We may earn revenue from the products available on this page and participate in affiliate programs. Learn More ›
When you’re prepping for disaster or stocking your backwoods camp, you’ll always need to have efficient lighting sources on your gear list. Chemical light sticks and flashlights are great, but they are not your only options. Here are three other ways to light your home and camp.
1. Kerosene Lamps
My favorite kerosene lamp is the Dietz Original lamp. This classic lamp works indoors and outdoors, through wind and rain. At less than a foot tall, this little lamp’s 8 ounce fuel capacity gives you an 11 hour burn time. The heat output is around 900 BTU’s per hour, and it puts out an average of 7 Candle Power with ½ inch of burning wick exposed. Approved fuels for oil lamps include non-dyed (clear) kerosene, Klean-Heat kerosene substitute, standard clear lamp oil and citronella oil (for outdoor use only). You may also want to burn paraffin oil (Wax Oil, Nowell’s, Ultra-Pure, Tropical Lights, etc.), but keep in mind that it may only burn half as bright of any of the approved fuels listed above. Paraffin oil is thicker; and its flash point is 100 degrees higher than kerosene. This inhibits the capillary action of the wick, and will cause lanterns with 7/8″ or larger wick to burner improperly and erratic. Once a wick is contaminated with paraffin, it must be replaced in order to burn properly on a different fuel.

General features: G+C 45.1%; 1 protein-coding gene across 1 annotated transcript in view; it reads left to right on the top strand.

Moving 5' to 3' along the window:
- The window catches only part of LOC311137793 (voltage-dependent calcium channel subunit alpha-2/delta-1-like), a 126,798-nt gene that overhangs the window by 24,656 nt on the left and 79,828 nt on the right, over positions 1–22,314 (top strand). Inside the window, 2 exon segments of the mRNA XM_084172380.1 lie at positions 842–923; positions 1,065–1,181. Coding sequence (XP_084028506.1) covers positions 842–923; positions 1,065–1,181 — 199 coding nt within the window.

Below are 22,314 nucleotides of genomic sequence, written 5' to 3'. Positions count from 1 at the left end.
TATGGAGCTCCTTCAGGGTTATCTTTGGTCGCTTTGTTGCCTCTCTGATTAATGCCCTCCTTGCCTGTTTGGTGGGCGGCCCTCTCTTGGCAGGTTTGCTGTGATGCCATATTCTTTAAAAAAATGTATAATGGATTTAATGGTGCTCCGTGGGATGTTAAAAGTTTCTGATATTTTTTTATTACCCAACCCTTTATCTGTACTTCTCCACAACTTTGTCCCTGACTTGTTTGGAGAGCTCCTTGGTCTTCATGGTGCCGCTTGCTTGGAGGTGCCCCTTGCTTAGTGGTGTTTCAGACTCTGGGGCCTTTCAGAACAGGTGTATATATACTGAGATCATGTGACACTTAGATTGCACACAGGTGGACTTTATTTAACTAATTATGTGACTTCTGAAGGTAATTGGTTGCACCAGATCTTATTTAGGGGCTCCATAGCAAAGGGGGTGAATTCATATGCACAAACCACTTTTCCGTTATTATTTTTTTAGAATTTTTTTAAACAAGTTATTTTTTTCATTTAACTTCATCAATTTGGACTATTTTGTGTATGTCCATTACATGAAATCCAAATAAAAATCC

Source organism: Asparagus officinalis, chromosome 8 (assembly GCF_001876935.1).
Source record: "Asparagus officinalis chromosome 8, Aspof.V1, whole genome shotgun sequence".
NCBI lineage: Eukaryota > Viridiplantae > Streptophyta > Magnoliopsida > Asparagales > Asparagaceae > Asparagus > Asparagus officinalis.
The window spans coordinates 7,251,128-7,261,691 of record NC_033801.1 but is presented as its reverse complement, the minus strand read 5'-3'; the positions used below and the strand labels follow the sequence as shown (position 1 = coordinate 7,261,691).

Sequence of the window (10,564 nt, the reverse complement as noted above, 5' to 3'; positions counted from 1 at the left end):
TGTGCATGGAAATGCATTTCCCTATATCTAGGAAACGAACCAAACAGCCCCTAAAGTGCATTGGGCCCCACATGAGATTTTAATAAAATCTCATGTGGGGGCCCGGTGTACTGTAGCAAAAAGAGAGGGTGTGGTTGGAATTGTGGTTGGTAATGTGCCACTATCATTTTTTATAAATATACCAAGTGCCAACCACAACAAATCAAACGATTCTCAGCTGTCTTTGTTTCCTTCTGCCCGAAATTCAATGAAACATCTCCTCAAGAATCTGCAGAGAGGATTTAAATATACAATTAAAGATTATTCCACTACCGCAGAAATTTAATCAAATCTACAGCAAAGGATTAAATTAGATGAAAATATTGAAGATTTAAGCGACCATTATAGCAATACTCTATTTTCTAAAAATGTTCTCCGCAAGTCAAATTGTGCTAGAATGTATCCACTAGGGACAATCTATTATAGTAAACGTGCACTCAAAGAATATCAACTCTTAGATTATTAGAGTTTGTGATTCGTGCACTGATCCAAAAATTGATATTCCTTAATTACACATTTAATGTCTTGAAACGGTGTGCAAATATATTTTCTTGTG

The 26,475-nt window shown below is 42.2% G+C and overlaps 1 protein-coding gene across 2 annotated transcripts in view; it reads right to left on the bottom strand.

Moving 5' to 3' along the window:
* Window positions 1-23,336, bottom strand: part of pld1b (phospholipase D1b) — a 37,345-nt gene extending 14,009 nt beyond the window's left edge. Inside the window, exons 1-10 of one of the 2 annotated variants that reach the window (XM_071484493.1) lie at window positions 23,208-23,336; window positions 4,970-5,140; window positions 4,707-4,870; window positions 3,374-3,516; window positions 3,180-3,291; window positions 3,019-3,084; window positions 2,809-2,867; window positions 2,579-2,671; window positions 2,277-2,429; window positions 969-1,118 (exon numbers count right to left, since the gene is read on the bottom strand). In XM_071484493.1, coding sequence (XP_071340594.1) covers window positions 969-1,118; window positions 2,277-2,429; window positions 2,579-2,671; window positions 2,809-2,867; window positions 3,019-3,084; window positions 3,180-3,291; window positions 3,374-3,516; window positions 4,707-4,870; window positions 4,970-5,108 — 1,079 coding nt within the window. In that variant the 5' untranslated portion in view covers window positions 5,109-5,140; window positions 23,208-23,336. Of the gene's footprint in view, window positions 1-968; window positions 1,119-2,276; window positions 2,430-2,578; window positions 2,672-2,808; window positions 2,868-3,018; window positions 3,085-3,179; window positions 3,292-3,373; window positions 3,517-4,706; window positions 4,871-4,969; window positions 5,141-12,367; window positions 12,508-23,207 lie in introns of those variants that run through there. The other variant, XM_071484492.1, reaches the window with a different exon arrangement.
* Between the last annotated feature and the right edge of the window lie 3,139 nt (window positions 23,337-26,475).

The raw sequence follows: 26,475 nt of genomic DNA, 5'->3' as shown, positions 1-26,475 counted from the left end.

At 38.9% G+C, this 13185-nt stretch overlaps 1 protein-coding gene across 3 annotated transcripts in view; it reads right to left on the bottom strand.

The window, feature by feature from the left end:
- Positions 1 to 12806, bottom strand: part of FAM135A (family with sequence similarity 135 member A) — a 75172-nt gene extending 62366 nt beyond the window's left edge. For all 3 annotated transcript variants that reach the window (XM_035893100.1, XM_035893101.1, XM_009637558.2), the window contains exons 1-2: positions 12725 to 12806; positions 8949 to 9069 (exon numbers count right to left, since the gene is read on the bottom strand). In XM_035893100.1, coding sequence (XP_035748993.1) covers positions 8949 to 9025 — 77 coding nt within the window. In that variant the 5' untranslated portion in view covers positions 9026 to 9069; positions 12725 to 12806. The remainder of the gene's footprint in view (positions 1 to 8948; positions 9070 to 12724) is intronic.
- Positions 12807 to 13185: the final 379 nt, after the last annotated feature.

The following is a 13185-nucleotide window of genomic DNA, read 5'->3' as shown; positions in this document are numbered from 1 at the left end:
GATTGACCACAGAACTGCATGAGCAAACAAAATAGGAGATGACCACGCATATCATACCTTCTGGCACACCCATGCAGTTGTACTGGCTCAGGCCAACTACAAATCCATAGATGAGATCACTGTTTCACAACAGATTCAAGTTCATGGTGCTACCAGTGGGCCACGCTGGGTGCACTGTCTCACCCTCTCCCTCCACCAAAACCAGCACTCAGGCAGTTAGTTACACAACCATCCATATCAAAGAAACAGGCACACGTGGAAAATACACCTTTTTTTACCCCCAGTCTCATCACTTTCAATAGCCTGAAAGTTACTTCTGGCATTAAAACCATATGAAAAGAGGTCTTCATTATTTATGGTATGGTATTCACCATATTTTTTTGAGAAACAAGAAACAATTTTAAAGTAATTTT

—NEVER USE gasoline, Coleman fuel, white gas, paint thinner, wood alcohol, diesel, naptha, turpentine, or any other explosive fuel in a wick lamp or lantern of any type.
—NEVER USE aviation fuels in any wick lamp or lantern as the fumes from de-icing additives can be FATAL if inhaled.
2. Candle Lanterns
Even more old fashioned than kerosene lamps is the candle lantern. This has traditionally been a metal lantern pierced with holes to allow the light to escape, but keep the wind from blowing out the candle. These lanterns can range from large to small, and historic to high tech. Just make sure you have plenty of candles , as these are essentially your fuel source.
3. Oil Candles
Any leftover oil, even if it’s not food grade, can be dumped into a fire-proof container and turned into a candle by adding a wick. Mason jars are a great container choice, as they are heat resistant and light can shine through them. The wick can be cotton cord, or some similar plant fiber cord. Do you keep alternative lighting materials on hand? What’s your favorite? Please let us know by leaving a comment.